Entertainment to the home sets the pattern and mood for similar affairs held elsewhere. In the case of Church socials, where guests are not invited but expected, the same feeling of delight in preparing pleasure for others should be the directing spirit behind all details. The hostesses should be as careful and considerate of the guests as they would be in their own homes. They should see that the guests mingle well and get acquainted; that no one is left to sit alone; that unpleasant topics and embarrassing circumstances are avoided; that mishaps made by guests are glossed over as unimportant.
The Late Guest
When a hostess invites guests to a meal (breakfast, luncheon, or dinner), she specifies the time at which the meal will be served. This means that the food will be prepared and ready to serve at that given hour. Every hostess takes pride in serving choice foods at their best. therefore, delaying the serving of the food when it is ready is not fair to the hostess or the other guests. If, at the appointed mealtime, a guest has not arrived, it is proper for the hostess to wait fifteen to twenty minutes. If at the end of that period of grace, the guest has still not arrived, it is in keeping with good propriety to serve the meal to the guests who are present. When the late guest arrives, she quietly apologizes to the hostess and takes her place at the table, partaking of the course then being served.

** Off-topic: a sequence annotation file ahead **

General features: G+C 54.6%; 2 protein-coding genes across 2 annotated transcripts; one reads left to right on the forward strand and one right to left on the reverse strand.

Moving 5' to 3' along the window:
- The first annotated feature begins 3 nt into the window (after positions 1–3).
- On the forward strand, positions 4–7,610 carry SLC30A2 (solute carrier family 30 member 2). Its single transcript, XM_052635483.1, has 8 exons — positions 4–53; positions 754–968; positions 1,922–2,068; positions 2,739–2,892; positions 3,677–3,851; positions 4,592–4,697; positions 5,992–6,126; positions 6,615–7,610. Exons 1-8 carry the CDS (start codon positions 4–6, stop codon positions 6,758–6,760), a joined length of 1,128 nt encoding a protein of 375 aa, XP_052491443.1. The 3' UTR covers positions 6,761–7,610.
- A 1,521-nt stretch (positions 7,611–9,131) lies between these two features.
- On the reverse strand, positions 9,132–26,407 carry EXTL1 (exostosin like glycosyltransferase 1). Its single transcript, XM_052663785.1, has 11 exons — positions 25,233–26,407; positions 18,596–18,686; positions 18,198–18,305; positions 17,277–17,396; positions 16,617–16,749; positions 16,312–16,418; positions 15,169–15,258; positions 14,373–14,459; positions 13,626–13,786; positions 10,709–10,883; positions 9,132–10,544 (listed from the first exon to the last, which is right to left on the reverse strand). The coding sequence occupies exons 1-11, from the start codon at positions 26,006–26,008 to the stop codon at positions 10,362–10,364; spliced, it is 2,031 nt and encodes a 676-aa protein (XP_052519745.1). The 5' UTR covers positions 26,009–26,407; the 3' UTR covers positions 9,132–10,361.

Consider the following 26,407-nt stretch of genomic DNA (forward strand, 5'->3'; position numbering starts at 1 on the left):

When a guest finds it impossible to be on time for such an appointment, she should apprise the hostess at the earliest moment. It is most inconsiderate to be tardy for an appointment for a meal.
The ideal guest is often invited again. She is a joy to have at a party. she reflects back the underlying philosophy of the hostess: “I’m delighted you invited me; I appreciate your efforts to please me and feed me well; I like the other people you have invited.” This she may not say in so many words, but her actions should convey this attitude. She will co-operate with the hostess by not taking unfair advantage of any situation; wandering unbidden to the kitchen, asking for special treatment, or offering things to other guests, except at the suggestion of the hostess. She will be charming to other guests, careful of the feeling of all present, skillful in conversational exchanges, and reluctant to gossip or discuss questionable topics. She will be prompt in arriving and not wear out her welcome by staying longer than she should. When the time comes to leave, after expressing her “thank you and goodbye” to the hostess, she will move on out the door quickly, not prolonging conversation while chill winds blow in and the hosts become weary. Above all, a guest should no repeat anything learned about her hostess while she was present in her home. This is like betraying a confidence. She will make apologies and amends quietly but sincerely if a mishap occurs, and, as a thoughtful expression, she may call the next day and thank the hostess again for a memorable time.
Questions for Discussion
1. If a guest should accidentally break a dish or a treasure, how should the self-disciplined hostess react?
2. As a guest, what obligation do you have toward the hostess, as your contribution to the success of the party?